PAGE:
[Haskell-cafe] Functor and Haskell
Dan Doel
dan.doel at gmail.com
Thu Apr 23 15:34:58 EDT 2009
On Thursday 23 April 2009 2:44:48 pm Daryoush Mehrtash wrote:
> Thanks for this example I get the point now. (at least i think i do :) )
>
> One more question.... This all being on the same category then the functor
> transformation can also be view as a simple morphism too. In this example
> the listToMaybe can be viewed as morphism between list and Maybe types that
> are both in the Hask categroy too. right? If so then what would viewing
> the morphism as natural transformation by you?
listToMaybe in general wouldn't be a morphism in the category, because
morphisms would be from concrete types to other concrete types. [1] So, if
you'll excuse some notation I just made up (with a little help from GHC core
notation :)):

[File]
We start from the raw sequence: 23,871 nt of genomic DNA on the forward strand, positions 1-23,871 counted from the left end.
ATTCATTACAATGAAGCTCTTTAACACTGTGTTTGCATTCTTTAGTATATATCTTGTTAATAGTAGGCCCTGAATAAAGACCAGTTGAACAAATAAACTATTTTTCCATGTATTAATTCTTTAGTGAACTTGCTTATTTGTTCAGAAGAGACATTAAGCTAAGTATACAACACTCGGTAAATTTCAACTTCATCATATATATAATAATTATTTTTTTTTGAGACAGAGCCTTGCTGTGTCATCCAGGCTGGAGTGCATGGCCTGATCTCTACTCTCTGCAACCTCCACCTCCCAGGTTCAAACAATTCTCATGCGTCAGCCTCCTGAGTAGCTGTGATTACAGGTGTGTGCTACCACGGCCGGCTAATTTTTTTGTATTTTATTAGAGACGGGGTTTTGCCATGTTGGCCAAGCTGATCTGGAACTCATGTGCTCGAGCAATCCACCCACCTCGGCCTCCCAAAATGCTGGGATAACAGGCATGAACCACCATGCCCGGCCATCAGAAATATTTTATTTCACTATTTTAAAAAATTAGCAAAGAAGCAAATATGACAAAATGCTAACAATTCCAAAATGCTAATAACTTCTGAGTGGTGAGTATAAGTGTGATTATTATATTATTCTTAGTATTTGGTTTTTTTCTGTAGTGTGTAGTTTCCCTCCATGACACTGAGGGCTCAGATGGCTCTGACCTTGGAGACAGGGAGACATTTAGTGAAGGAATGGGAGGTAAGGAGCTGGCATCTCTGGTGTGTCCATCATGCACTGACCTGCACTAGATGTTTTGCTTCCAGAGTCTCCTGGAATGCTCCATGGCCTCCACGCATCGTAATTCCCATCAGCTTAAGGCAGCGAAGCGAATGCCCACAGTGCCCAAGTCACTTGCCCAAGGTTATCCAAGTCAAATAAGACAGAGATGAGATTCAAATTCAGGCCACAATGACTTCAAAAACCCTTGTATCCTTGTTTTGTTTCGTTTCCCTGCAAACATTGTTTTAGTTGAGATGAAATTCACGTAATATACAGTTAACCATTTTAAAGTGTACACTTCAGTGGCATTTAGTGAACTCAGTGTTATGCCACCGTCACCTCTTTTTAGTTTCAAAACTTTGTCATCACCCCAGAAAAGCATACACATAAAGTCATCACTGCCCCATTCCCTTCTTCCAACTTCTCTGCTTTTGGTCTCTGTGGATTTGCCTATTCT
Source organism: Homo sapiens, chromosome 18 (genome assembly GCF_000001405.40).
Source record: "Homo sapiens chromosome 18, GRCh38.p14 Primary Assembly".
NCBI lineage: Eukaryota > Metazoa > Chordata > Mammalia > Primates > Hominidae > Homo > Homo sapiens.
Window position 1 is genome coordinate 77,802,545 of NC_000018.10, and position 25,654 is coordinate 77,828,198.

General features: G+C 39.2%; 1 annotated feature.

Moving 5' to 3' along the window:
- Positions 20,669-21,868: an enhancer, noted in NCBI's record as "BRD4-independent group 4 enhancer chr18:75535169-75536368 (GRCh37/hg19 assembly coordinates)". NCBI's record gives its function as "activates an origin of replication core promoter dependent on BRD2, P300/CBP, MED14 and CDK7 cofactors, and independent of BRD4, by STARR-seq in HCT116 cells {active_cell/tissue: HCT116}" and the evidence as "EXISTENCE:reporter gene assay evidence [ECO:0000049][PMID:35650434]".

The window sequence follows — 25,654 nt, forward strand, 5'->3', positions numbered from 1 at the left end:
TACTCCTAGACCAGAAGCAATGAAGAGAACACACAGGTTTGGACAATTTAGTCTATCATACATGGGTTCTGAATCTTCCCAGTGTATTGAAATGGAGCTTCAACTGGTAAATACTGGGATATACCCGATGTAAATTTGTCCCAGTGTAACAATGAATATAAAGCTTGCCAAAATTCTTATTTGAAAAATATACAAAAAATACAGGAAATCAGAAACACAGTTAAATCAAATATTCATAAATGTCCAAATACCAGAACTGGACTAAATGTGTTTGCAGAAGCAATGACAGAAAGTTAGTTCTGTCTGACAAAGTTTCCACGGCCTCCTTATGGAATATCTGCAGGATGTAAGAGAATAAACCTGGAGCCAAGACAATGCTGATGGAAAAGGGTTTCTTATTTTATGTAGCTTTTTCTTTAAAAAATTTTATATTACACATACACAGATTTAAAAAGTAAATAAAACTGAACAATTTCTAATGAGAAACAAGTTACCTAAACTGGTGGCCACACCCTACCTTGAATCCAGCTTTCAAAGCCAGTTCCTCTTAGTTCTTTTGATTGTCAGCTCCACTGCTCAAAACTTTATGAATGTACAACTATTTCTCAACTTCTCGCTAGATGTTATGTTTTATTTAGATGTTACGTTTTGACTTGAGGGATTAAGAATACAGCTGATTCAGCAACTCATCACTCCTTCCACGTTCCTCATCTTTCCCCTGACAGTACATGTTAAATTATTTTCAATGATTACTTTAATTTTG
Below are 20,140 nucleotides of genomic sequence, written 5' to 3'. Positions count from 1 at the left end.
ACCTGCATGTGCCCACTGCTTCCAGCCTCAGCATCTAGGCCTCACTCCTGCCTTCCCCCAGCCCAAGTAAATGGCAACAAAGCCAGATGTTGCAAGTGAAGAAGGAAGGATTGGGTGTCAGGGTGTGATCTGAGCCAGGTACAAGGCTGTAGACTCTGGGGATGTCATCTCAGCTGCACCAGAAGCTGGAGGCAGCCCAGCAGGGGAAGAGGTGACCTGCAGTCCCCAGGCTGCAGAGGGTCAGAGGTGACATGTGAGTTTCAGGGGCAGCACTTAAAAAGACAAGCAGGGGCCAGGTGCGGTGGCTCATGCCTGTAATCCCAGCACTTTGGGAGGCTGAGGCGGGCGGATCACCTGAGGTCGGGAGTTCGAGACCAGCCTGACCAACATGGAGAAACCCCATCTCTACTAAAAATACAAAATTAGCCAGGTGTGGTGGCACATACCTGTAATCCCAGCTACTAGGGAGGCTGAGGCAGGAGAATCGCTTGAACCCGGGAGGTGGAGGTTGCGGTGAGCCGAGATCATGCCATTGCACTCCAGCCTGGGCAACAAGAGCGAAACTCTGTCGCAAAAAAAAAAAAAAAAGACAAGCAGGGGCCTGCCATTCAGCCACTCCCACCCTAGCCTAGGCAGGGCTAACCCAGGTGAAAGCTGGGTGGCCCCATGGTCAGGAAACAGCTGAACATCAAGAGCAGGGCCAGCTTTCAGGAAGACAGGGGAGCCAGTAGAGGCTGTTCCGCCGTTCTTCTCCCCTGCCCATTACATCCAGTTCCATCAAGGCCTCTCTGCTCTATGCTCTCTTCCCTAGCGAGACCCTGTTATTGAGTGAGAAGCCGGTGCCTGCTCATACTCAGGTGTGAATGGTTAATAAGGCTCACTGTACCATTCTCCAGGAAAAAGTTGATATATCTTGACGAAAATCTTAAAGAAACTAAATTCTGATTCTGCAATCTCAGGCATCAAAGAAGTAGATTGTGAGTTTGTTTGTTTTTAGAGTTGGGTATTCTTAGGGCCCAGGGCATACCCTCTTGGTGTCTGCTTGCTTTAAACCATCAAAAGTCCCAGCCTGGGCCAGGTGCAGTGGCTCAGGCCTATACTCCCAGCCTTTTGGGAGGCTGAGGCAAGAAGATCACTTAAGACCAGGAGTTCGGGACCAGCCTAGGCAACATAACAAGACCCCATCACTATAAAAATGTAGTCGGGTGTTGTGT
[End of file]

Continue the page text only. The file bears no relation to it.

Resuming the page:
listToMaybe at Int :: [Int] -> Maybe Int
listToMaybe at Char :: [Char] -> Maybe Char
listToMaybe at String :: [String] -> Maybe String
are all morphisms in the alleged Hask category. Each polymorphic function
(similar to the above one, at least) defines a family of morphisms like that.
*But*, that's what a natural transformation is: a family of morphisms, one for
each object in the category, that commute with functor application in a
certain way. Thus, one can look at the fully polymorphic listToMaybe as a
natural transformation:
listToMaybe :: [] -> Maybe
-- Dan
[1] Maybe you could make up a category where polymorphic types are objects as
well, but that doesn't seem to be the way people typically go about applying
category theory to Haskell.
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